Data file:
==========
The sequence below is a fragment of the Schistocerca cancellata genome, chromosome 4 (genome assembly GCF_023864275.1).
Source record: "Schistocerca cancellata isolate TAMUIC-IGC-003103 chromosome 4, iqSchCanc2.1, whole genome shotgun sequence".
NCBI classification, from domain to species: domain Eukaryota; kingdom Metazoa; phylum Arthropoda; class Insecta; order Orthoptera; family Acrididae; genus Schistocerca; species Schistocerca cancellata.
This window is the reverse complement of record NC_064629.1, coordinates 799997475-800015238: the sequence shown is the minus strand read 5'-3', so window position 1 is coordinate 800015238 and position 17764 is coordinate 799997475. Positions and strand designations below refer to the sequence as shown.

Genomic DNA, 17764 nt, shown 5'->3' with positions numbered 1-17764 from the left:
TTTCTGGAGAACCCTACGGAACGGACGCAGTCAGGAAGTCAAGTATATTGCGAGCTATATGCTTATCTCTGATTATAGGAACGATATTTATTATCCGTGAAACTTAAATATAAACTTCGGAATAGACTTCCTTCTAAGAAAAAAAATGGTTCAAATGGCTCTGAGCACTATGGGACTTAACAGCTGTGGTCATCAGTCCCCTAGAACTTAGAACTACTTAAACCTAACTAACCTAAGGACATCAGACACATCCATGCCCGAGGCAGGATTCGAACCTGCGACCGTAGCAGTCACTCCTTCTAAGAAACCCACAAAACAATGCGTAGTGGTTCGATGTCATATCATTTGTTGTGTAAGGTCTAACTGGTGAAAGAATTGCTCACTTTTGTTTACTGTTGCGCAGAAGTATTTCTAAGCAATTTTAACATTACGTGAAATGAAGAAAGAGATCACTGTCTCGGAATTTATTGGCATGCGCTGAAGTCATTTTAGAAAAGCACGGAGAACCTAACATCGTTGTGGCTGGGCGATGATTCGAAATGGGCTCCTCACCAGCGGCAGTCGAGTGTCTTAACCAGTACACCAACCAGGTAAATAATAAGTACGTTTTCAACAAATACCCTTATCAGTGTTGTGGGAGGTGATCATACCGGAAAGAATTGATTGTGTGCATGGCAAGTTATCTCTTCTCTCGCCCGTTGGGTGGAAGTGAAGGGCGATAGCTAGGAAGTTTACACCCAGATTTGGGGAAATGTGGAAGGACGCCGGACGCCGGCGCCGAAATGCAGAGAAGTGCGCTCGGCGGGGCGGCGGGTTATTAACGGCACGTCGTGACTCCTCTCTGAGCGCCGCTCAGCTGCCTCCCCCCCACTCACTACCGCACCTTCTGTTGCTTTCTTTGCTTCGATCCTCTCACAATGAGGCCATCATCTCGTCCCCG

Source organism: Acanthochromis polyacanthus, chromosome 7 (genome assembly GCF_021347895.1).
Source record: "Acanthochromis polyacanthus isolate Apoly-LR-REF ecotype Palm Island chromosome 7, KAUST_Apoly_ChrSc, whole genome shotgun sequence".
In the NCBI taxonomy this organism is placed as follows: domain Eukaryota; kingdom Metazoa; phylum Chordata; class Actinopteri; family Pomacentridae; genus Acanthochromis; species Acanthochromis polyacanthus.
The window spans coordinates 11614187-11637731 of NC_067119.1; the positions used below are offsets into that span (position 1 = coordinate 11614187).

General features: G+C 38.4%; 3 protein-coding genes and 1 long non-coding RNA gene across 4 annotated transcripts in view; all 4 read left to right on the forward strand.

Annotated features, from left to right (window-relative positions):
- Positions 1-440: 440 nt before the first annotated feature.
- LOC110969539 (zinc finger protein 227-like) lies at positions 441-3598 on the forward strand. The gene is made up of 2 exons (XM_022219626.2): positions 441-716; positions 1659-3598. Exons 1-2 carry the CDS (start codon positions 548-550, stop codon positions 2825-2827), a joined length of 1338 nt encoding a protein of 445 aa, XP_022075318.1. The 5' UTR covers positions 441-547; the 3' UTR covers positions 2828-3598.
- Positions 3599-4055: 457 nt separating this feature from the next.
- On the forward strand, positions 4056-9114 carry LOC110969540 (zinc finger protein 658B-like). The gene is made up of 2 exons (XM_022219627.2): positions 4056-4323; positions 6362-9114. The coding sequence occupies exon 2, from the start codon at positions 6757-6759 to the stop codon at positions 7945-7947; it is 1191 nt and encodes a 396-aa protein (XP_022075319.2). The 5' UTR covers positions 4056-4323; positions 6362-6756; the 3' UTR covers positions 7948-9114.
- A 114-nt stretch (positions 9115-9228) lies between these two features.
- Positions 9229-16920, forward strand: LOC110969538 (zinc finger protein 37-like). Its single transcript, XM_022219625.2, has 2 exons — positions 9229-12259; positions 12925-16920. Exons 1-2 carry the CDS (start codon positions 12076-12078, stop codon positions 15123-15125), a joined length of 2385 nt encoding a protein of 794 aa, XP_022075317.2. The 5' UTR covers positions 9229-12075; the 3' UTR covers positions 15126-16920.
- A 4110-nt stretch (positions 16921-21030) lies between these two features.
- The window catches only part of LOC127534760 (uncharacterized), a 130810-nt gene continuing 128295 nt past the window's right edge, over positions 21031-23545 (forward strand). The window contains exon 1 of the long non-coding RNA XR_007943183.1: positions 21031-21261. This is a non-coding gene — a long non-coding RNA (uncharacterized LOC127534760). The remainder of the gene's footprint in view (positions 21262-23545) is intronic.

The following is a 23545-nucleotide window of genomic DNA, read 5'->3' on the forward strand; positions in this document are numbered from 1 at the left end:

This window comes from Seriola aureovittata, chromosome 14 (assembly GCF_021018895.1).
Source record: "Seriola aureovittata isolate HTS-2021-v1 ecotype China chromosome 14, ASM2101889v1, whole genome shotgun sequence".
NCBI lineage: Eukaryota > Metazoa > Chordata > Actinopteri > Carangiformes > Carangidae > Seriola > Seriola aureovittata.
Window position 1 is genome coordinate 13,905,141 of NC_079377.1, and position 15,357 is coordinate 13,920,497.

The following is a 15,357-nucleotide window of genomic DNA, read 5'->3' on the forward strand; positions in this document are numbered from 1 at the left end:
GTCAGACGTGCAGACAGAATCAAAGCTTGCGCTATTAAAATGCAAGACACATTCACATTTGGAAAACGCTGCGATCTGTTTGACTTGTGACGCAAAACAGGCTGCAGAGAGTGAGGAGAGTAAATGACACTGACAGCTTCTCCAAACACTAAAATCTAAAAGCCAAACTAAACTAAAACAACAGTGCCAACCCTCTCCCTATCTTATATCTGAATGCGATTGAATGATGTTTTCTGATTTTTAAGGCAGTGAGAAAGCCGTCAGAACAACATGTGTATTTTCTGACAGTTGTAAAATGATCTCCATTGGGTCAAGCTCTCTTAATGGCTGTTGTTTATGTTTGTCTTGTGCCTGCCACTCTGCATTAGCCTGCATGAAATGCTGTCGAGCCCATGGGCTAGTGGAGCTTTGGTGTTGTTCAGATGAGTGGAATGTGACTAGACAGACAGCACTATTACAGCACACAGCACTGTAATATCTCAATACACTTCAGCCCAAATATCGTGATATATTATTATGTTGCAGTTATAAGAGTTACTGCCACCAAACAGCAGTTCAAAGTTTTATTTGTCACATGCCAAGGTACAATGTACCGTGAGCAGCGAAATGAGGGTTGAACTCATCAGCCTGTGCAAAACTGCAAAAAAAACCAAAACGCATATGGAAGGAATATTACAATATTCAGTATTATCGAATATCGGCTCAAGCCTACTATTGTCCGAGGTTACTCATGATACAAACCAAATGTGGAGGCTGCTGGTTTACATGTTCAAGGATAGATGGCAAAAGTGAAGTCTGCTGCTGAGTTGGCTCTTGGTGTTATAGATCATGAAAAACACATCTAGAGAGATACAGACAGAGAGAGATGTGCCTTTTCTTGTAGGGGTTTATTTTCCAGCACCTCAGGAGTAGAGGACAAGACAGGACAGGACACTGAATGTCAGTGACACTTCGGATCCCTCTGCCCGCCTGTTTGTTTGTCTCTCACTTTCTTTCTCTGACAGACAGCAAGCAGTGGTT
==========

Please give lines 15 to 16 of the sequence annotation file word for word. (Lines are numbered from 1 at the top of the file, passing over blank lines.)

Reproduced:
- Positions 3599-4055: 457 nt separating this feature from the next.
- On the forward strand, positions 4056-9114 carry LOC110969540 (zinc finger protein 658B-like). The gene is made up of 2 exons (XM_022219627.2): positions 4056-4323; positions 6362-9114. The coding sequence occupies exon 2, from the start codon at positions 6757-6759 to the stop codon at positions 7945-7947; it is 1191 nt and encodes a 396-aa protein (XP_022075319.2). The 5' UTR covers positions 4056-4323; positions 6362-6756; the 3' UTR covers positions 7948-9114.